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HISTORY TALKS...

Monastery in city gardens

THIS colourised photograph of Bratislava’s SNP Square, which dates back to 1912, is a beautiful example of how this city once looked, and how it has gradually grown. The area on which this square lies used to be just an empty space lining the outside of the city walls. Only the vast complex of a monastery, a hospital and a church stood there – which can be seen on the left side of the postcard.

THIS colourised photograph of Bratislava’s SNP Square, which dates back to 1912, is a beautiful example of how this city once looked, and how it has gradually grown. The area on which this square lies used to be just an empty space lining the outside of the city walls. Only the vast complex of a monastery, a hospital and a church stood there – which can be seen on the left side of the postcard.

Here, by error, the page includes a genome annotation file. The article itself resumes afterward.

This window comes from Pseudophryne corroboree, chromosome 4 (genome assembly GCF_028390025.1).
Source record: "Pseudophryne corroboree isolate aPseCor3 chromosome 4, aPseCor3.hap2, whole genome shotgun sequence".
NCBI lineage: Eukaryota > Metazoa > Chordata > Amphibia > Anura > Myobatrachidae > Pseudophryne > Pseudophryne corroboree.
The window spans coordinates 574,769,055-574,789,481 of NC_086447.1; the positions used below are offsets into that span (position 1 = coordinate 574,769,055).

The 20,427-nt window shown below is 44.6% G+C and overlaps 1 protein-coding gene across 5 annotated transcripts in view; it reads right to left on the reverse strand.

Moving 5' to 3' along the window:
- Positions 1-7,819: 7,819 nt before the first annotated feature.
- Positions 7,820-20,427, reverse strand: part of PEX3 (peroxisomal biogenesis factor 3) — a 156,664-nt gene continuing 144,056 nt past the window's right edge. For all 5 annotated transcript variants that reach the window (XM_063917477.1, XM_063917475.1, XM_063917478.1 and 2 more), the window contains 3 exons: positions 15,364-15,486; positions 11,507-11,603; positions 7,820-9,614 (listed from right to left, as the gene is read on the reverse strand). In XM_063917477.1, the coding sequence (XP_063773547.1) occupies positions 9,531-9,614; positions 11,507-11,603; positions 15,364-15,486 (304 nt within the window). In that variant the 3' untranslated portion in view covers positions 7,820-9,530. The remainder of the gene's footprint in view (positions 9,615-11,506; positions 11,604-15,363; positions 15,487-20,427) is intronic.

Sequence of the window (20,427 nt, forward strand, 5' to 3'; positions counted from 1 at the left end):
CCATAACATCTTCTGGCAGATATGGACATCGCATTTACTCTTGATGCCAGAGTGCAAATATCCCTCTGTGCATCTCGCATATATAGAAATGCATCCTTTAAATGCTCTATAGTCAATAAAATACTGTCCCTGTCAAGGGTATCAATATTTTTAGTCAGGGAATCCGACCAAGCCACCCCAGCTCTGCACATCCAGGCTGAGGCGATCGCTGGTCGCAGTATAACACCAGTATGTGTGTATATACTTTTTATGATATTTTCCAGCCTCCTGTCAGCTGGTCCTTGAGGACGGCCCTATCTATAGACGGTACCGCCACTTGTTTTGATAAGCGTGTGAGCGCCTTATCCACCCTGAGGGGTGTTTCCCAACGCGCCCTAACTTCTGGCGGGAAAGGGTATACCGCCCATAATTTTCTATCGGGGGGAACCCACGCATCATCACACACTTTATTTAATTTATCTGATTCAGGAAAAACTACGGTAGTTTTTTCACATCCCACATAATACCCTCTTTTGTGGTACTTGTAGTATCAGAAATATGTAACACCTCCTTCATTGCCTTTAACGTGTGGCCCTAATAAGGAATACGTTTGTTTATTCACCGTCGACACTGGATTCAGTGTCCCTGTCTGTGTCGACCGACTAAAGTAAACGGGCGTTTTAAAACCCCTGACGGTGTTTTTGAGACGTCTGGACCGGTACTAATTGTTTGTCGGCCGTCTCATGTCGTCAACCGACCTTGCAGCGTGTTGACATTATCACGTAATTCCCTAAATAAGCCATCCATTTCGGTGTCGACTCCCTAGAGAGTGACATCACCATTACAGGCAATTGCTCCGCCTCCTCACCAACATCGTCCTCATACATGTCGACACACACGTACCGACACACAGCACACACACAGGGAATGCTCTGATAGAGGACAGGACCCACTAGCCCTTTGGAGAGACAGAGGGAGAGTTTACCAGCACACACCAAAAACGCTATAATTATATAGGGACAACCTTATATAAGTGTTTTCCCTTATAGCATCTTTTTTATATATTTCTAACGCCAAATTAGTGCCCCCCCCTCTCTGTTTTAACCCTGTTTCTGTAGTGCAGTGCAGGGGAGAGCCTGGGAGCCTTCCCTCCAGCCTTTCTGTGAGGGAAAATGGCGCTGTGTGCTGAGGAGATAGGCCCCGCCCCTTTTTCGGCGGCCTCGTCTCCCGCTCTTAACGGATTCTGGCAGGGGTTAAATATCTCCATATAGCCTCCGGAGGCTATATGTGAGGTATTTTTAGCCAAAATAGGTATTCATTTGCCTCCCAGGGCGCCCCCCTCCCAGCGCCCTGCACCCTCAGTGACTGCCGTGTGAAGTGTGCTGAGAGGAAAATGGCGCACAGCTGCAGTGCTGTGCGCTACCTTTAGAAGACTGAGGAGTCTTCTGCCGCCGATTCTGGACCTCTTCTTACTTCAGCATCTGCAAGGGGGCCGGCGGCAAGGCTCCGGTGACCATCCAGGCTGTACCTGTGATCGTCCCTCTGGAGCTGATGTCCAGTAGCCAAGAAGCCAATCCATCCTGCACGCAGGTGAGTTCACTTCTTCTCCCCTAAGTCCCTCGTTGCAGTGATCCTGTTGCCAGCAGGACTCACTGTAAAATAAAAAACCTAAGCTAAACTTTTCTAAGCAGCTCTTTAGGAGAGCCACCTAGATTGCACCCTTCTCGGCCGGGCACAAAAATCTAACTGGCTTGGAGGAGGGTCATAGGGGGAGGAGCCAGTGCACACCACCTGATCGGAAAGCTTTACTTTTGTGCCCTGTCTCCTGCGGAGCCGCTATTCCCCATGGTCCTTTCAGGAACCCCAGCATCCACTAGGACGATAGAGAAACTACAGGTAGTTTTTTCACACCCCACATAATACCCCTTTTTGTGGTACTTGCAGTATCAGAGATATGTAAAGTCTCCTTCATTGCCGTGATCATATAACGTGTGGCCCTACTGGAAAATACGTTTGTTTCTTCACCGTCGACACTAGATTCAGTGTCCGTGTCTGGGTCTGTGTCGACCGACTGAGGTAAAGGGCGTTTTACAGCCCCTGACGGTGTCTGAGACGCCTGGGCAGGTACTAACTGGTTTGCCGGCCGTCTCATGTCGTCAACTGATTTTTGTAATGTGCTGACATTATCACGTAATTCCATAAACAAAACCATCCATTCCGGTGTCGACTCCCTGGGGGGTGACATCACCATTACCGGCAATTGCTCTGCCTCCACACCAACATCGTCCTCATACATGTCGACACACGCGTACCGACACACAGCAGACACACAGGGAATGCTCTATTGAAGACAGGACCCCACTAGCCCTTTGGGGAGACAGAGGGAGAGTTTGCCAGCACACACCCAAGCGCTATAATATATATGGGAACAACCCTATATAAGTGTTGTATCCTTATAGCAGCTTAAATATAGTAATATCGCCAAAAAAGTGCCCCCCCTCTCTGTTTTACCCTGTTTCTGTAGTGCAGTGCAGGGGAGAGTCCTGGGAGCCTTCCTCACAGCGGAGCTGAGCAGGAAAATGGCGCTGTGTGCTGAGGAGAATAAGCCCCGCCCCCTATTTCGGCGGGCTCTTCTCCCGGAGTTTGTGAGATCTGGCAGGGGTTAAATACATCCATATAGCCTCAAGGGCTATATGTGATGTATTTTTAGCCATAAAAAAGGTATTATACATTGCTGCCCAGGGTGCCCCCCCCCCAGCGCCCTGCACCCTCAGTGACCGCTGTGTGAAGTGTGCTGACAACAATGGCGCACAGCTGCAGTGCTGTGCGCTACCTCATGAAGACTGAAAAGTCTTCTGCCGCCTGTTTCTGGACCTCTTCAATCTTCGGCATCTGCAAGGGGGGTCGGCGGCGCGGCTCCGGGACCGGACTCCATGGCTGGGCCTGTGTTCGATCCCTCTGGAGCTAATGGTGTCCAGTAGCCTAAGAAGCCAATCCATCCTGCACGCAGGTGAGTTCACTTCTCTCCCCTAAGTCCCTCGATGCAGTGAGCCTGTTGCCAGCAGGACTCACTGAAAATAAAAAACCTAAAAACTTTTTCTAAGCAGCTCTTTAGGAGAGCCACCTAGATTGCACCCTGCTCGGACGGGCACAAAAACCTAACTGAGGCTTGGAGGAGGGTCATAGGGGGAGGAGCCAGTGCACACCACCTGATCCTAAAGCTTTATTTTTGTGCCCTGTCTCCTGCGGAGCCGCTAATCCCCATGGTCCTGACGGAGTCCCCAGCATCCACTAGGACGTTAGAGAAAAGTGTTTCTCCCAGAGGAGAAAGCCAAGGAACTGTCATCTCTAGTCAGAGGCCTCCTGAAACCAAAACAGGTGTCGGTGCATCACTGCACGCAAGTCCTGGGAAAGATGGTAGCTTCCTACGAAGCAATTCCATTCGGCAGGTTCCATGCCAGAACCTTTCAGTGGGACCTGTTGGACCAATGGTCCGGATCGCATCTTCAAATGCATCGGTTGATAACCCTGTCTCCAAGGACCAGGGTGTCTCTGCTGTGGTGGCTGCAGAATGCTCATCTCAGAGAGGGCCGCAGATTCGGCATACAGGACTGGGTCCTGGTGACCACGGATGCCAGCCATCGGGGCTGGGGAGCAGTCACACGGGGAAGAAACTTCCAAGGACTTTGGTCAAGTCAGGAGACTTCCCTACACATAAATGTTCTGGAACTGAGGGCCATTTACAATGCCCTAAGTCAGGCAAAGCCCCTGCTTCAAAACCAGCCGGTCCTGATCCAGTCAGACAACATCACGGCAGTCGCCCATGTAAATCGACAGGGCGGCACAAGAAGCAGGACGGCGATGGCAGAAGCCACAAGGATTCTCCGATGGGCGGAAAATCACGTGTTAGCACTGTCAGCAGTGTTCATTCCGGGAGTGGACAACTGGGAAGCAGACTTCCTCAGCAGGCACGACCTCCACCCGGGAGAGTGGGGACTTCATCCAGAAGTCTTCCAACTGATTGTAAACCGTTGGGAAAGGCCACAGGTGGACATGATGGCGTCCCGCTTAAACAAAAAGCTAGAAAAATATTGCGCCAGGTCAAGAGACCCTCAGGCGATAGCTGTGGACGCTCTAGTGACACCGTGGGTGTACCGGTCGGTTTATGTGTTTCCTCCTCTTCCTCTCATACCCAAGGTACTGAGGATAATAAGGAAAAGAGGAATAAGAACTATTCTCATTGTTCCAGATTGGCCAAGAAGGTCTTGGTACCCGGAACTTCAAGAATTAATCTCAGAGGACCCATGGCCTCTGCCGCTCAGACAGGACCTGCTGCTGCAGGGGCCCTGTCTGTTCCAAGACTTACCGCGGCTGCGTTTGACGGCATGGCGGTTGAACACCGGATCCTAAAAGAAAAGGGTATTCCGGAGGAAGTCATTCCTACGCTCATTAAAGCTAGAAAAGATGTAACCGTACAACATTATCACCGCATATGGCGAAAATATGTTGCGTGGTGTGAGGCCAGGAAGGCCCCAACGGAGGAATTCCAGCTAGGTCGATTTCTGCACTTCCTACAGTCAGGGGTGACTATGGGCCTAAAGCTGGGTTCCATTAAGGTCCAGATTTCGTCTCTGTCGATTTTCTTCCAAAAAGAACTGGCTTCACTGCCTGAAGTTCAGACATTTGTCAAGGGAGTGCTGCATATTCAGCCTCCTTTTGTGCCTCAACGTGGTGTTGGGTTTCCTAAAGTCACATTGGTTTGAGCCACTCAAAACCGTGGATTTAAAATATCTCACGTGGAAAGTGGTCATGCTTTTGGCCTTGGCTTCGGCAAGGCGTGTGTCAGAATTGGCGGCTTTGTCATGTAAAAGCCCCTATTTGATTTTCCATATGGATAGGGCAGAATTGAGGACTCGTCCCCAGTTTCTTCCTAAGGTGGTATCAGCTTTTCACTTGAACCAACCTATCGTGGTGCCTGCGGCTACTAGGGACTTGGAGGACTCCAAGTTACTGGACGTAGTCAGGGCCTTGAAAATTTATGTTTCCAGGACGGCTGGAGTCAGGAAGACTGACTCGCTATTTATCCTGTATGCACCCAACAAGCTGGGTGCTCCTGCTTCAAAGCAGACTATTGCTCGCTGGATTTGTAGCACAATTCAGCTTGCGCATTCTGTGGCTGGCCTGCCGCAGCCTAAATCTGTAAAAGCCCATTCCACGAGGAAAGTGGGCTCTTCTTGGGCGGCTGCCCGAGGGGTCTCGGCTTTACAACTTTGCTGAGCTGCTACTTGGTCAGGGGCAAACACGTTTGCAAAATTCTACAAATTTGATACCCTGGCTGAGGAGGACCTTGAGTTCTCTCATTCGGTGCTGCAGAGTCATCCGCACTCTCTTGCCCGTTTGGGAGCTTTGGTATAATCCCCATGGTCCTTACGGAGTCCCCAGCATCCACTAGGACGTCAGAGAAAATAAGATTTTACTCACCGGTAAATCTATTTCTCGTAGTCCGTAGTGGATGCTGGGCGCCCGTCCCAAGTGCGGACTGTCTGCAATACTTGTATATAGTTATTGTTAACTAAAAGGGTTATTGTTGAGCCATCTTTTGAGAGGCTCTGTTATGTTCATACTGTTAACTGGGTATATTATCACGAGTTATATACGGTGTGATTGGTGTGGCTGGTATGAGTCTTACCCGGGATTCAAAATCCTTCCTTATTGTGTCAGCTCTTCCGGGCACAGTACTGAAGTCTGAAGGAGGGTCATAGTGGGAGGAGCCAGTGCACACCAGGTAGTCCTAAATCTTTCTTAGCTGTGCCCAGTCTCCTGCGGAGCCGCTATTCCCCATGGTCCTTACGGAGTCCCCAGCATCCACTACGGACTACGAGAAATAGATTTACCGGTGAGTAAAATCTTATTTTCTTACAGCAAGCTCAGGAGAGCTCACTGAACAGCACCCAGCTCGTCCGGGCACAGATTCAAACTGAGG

Pavol Pigler from Vienna came up with the idea to build the complex there. In 1669, he managed to obtain the approval of Esztergom Archbishop Juraj Szelepcsény to build a charitable operation of his holy order on the territory of Bratislava, then called Pressburg. The original plan gradually became increasingly ambitious, and ultimately, a spacious monastic complex including the Church of the Visitation of the Virgin Mary and the hospital was built.

However, in the 1680s, the church paid a price for its location outside the city walls. It was burned down by Ottomans who, together with Thököly’s armies, invaded Pressburg’s suburbs. In 1692,
construction started again and was finally completed between 1723 and 1728, in the Baroque style.

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